LOS ANGELES -- Kobe Bryant scored 13 points on 4-of-20 shooting after declaring he will retire at the end of the season, and the Indiana Pacers hung on to send his Los Angeles Lakers to their sixth consecutive defeat, 107-103 Sunday night.
Paul George scored the Pacers' final 11 points in the last 1:27, finishing with 39 as Indiana opened a four-game West Coast road trip with its fifth straight victory despite blowing all but one point of a 22-point lead.
Bryant overcame another poor shooting night with two big late jumpers that reflected his vintage offensive skills. His quick-release 3-pointer from straightaway with 11 seconds left trimmed Indiana's lead to 104-103.
But after the Lakers got the ball back with a three-point deficit, Bryant shot an airball on a 3-pointer.
Reaction [to the news]?
Kupchak:I'm not surprised. The surprising part of this is that he made the announcement today. My understanding all along was that this was going to be his last year. Certainly there's been speculation and this puts an end to any speculation that he may come back for another year. But it was my understanding all along.
Kupchak: We didn't make it any easier for him with the group we have on the court. And that's not to say that they're not a talented group of players, but they're certainly young and unaccomplished.
Awkward having Kobe and the young players -- that balance?
Kupchak:It is awkward. It's awkward, but there was really no other way to go about it. When you have a player of Kobe's caliber that wants to continue to play, and you think he can play at a high level, you're going to let him play until he no longer wants to play. Yet it's clear that we had to begin the process to rebuild the team. Now we were hopeful that we would get off to a better start this year. We think we added a couple veterans, along with a bunch of young players, and I thought we'd be better than two wins into the season. That's not to say that we'd be on pace to win 50 or 60 games. But I thought we'd be a little bit better. But clearly we're not playing at the kind of level that a player of Kobe's age and experience finds challenging.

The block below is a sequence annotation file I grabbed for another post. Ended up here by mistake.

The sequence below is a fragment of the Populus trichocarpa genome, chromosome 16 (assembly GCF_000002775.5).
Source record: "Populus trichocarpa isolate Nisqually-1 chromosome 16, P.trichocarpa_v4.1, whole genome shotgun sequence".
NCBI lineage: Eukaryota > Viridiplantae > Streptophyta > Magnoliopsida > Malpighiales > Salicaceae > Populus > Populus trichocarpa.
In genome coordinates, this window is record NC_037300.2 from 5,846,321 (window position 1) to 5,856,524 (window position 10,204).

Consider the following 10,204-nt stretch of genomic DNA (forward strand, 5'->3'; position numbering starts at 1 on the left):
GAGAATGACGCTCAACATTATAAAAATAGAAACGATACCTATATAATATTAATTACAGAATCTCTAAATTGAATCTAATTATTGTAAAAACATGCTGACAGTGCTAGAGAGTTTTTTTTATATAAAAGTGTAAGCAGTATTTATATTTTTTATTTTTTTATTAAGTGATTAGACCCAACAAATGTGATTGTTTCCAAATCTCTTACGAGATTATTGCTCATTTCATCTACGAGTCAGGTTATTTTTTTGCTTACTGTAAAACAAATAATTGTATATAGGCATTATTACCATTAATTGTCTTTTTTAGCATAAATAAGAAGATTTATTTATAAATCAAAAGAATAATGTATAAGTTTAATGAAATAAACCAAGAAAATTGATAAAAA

[It's] kind of like, there's no light at the end of the tunnel. I'm not surprised that he would make the announcement now. I think the game will be easier for him now. I think he'll be able to enjoy the rest of the season. We haven't had a chance to huddle up to see if we'll use him any differently in terms of minutes. I don't think that's something that's going to be decided today. But since he has made it clear [that] this is the last season for him, I think it will be more enjoyable. I think people will appreciate what he's accomplished, not only in our building, which has always been [filled] with loads of love, but I think more so on the road.
Want him to change his approach and not be so shot-heavy?
Kupchak: I gave up hoping he would change his approach like 15, 18 years ago. He is what he is, and I'm thankful for it.
[When did you] find out the news?